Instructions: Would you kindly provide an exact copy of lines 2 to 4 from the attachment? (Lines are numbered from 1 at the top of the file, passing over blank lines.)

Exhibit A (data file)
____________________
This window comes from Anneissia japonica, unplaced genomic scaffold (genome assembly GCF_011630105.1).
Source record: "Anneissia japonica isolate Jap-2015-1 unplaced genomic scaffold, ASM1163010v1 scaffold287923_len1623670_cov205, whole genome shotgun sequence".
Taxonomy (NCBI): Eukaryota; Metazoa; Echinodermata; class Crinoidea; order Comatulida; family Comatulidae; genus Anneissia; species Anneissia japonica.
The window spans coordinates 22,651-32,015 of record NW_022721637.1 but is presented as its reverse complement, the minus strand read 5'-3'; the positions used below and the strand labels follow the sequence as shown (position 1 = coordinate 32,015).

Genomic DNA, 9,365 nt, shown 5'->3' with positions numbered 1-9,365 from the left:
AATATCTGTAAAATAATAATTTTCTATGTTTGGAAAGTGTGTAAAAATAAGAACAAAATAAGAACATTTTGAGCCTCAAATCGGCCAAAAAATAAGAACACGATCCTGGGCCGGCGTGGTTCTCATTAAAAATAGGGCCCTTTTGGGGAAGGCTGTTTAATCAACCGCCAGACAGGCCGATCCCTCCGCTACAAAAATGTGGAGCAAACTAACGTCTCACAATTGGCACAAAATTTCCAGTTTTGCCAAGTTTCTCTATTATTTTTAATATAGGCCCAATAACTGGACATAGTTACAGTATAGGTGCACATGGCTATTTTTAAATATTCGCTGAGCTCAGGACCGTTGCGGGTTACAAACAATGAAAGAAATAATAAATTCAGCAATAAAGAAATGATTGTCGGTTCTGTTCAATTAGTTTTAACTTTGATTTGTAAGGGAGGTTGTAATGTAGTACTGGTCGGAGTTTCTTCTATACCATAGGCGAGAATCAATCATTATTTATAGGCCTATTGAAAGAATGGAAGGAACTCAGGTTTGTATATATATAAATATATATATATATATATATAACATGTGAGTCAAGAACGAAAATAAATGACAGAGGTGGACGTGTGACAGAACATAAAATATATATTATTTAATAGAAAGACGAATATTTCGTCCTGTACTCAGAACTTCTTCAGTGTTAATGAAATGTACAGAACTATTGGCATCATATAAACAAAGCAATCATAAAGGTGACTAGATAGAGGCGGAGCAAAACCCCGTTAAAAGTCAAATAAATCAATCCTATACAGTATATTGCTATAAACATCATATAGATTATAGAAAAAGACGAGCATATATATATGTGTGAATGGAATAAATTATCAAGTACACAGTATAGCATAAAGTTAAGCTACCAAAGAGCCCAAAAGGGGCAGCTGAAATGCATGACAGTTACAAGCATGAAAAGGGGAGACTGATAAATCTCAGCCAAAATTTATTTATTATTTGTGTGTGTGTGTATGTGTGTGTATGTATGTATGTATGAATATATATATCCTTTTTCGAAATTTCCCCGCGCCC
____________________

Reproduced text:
Source record: "Anneissia japonica isolate Jap-2015-1 unplaced genomic scaffold, ASM1163010v1 scaffold287923_len1623670_cov205, whole genome shotgun sequence".
Taxonomy (NCBI): Eukaryota; Metazoa; Echinodermata; class Crinoidea; order Comatulida; family Comatulidae; genus Anneissia; species Anneissia japonica.
The window spans coordinates 22,651-32,015 of record NW_022721637.1 but is presented as its reverse complement, the minus strand read 5'-3'; the positions used below and the strand labels follow the sequence as shown (position 1 = coordinate 32,015).